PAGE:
We have a cake of length $n$ and we have two arrays $A$ and $B$ of size $n$. The two arrays have order like below. $A<A<\dots <A[n]$, $B>B>\dots >B[n]$. We define a envyless location as a cut in the cake where it satisfies $A[i]=B[i]$. For example, $A=[1,2,3,4,5,6,7]$ and $B=[7,6,5,4,3,2,1]$, $A=B=4$, therefore, cutting the cake at length 4 makes the cut envyless. If the algorithm finds an envyless location it returns it's location, and if the envyless location does not exist, it returns null. I am trying to use divide and conquer to solve this problem with worst-case runtime of $O(\log n)$.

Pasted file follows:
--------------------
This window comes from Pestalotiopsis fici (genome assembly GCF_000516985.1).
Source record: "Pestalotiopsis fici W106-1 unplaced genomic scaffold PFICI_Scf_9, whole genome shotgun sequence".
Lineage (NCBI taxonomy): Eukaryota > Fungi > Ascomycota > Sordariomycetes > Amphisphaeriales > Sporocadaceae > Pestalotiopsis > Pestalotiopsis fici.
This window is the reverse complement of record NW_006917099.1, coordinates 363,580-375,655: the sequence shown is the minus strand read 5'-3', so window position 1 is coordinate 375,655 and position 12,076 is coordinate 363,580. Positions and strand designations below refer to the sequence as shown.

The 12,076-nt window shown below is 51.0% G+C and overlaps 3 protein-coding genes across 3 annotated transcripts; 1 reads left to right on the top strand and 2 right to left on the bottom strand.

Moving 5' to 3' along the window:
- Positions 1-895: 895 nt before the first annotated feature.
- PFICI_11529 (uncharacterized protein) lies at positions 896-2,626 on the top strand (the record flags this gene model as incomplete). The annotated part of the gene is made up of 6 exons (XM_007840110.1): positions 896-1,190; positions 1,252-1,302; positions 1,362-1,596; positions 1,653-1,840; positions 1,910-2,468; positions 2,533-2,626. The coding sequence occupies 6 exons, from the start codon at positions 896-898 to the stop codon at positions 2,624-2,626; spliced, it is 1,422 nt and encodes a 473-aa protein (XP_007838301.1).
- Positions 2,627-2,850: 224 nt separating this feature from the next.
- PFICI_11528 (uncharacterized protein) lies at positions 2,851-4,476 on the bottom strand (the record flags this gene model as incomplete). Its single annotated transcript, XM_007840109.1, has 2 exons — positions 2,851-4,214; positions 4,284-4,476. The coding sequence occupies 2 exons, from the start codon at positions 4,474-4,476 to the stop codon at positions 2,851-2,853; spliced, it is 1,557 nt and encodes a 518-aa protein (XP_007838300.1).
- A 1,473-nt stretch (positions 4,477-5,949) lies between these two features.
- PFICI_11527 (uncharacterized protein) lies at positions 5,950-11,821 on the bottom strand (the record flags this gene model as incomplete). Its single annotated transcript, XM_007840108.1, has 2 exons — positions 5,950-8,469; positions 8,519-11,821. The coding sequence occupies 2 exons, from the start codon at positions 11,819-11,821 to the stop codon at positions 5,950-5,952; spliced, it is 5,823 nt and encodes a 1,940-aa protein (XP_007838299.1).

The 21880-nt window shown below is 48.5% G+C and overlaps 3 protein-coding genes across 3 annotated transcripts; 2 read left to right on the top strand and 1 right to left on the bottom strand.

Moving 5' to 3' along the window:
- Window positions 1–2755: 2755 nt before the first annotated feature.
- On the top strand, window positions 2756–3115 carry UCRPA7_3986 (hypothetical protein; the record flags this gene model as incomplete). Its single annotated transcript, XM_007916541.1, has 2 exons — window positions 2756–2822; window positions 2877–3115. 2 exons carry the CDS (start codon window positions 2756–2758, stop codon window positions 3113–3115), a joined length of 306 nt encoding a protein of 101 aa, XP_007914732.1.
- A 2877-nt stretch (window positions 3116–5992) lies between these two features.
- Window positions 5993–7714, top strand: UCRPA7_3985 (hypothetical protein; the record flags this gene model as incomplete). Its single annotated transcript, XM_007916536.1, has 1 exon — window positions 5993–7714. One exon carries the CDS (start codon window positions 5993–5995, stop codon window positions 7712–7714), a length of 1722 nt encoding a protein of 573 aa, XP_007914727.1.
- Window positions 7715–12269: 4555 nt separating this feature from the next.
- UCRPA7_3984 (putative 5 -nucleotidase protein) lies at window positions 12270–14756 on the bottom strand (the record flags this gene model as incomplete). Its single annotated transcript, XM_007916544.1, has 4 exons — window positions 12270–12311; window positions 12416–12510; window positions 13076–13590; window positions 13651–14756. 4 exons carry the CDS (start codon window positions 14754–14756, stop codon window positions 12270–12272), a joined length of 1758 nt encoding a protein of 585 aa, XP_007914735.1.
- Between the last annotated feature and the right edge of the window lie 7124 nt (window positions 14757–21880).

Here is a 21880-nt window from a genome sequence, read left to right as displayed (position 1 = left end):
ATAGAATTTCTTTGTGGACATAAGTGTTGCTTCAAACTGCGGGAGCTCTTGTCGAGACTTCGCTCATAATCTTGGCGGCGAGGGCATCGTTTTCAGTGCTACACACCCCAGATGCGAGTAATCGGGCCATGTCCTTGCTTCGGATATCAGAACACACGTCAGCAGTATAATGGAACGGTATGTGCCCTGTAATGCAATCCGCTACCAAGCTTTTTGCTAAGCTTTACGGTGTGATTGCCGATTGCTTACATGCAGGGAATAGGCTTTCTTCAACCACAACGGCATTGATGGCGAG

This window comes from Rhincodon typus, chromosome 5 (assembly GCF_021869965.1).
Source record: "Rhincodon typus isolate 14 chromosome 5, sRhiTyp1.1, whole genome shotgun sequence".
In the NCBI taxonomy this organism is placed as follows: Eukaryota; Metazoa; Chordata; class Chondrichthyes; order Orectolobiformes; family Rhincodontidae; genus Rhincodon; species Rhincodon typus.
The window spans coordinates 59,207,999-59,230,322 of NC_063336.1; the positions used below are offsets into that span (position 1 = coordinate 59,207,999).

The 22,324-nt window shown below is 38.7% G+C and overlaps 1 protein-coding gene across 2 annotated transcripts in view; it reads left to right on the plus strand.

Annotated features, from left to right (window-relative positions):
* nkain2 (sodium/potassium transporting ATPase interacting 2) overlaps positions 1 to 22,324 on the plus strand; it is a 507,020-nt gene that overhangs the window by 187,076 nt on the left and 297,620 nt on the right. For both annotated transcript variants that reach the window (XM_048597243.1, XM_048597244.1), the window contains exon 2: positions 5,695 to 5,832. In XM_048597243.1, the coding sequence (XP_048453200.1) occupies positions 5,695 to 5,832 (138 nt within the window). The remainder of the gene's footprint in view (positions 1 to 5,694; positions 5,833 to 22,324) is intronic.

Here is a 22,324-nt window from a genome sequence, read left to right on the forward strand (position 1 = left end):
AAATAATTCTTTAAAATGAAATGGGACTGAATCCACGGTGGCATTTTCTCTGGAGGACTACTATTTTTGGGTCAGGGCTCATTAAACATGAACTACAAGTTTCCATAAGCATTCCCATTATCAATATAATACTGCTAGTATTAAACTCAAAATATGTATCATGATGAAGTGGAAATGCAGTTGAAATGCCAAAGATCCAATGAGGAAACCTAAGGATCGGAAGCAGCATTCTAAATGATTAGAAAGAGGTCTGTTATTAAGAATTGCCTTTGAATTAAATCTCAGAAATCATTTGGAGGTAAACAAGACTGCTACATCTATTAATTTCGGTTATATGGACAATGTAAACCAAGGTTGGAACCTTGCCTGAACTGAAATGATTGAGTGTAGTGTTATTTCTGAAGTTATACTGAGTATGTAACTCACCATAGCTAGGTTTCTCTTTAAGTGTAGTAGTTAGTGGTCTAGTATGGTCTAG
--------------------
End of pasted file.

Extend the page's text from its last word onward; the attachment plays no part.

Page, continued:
I have tried the following procedure and failed. First, divide the cake in half. Find the mid point of the splitted cake and compare $A[mid]$ and $B[mid]$. If found, terminate and return the location. If not found, keep on dividing and comparing.
I expected this to run on $O(\log n)$ time but it cannot because for example, if $A=[1,2,3,4,5,6]$ and $B=[20,11,9,8,7,6]$, the envyless location is at location 6, and the algorithm needs to do $n$ comparison, making the algorithm to run at $O(n\log n)$.
Any help will be very helpful.